The emotional intensity of Ruodlieb’s relationship with his mother is evident in his interaction with his mother’s goddaughter. She, a widow, looked to Ruodlieb for romance. He felt no passion for her. But he passionately sought information about his mother (her godmother):

Now, mistress, how long since you saw your godmother?
Please tell me, is she well? And does she live in peace?
Please tell me, when did she become your godmother?
Has she borne me a brother whom you raised from that
Baptismal fount, or did she raise your daughter from
The fount?

The goddaughter in response pushed the emotional level higher:

Ah me, what have you said? Do you think she has wed,
For whom her life has lost its sweetness without you?
For she has lost her vision from her tears for you. [4]

Ruodlieb in response wept. This scene, like similar scenes in the late-eighteenth-century English literature of sensibility, encourages personal characterization and identification. Almost everyone knows what it feels like to love one’s mother.

Ruodlieb’s relationship with his mother is also characterized in more stereotypically medieval ways. Consider table arrangements at the banquet celebrating Ruodlieb’s return home:

The knight {Ruodlieb} went to the table and sat down …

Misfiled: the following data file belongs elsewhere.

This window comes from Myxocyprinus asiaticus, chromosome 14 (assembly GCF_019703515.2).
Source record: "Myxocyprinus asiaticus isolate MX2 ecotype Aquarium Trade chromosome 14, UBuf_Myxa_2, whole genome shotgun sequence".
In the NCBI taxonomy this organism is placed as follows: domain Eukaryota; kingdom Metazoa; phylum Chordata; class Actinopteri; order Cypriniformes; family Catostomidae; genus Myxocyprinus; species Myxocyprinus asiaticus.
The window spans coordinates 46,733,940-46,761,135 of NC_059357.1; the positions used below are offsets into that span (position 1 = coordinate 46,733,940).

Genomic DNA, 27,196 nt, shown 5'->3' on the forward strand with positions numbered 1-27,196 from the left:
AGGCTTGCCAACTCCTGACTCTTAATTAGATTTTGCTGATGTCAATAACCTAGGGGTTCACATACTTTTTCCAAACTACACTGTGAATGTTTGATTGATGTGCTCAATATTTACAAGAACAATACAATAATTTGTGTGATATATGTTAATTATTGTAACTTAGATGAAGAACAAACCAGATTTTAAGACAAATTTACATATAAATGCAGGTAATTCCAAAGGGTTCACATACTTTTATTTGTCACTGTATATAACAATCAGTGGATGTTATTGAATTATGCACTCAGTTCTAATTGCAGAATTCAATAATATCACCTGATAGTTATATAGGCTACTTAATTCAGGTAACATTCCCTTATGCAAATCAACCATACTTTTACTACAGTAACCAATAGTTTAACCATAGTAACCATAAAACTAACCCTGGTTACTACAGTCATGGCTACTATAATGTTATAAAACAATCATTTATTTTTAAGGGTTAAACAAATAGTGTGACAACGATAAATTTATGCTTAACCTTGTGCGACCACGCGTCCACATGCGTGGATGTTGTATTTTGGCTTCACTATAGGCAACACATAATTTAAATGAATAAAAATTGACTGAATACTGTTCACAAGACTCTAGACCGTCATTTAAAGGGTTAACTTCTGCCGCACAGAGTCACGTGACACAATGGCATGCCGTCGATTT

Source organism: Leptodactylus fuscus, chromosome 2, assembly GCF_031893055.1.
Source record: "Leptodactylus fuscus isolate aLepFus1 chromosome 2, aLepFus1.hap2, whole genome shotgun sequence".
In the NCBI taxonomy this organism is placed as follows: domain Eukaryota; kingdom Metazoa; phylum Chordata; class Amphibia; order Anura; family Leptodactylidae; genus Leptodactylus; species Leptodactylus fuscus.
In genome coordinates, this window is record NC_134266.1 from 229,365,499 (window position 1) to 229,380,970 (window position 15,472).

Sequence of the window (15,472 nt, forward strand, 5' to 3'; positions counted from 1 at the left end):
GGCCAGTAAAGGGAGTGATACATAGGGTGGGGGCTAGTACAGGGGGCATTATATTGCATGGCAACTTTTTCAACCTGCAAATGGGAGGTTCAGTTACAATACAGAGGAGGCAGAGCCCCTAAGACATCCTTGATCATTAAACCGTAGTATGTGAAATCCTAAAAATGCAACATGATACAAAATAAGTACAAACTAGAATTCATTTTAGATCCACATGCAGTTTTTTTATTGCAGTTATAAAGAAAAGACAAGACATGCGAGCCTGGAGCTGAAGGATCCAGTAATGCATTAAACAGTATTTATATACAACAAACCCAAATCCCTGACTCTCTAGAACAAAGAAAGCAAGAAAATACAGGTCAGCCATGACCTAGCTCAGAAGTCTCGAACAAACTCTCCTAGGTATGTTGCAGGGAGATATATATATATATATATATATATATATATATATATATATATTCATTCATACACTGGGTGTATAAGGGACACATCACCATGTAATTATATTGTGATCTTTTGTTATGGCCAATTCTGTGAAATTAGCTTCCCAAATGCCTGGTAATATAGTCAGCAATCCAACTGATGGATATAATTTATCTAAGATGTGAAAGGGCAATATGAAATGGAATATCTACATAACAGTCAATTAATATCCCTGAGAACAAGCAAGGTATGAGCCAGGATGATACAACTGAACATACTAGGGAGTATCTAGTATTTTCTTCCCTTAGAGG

He did not wish to sit up at the head, however;
But like a guest sat humbly on his mother’s right,
And gladly he gave her complete authority.
Respectfully he took that which she gave to him.
She cut the bread and passed it out to all the group,
And passed to everyone a dish of special foods;
She sent around a bowl of wine, and sometimes mead. [5]

After the banquet, Ruodlieb went with “his beloved mother” to a private room to show her the treasures he had acquired during his time away from home. Excited with showing his mother his wealth, he broke open both loaves that the king had given him. Breaking the second loaf violated the king’s instructions.[6] Ruodlieb’s child-like excitement with his mother obliviated the instructions he had received from the king.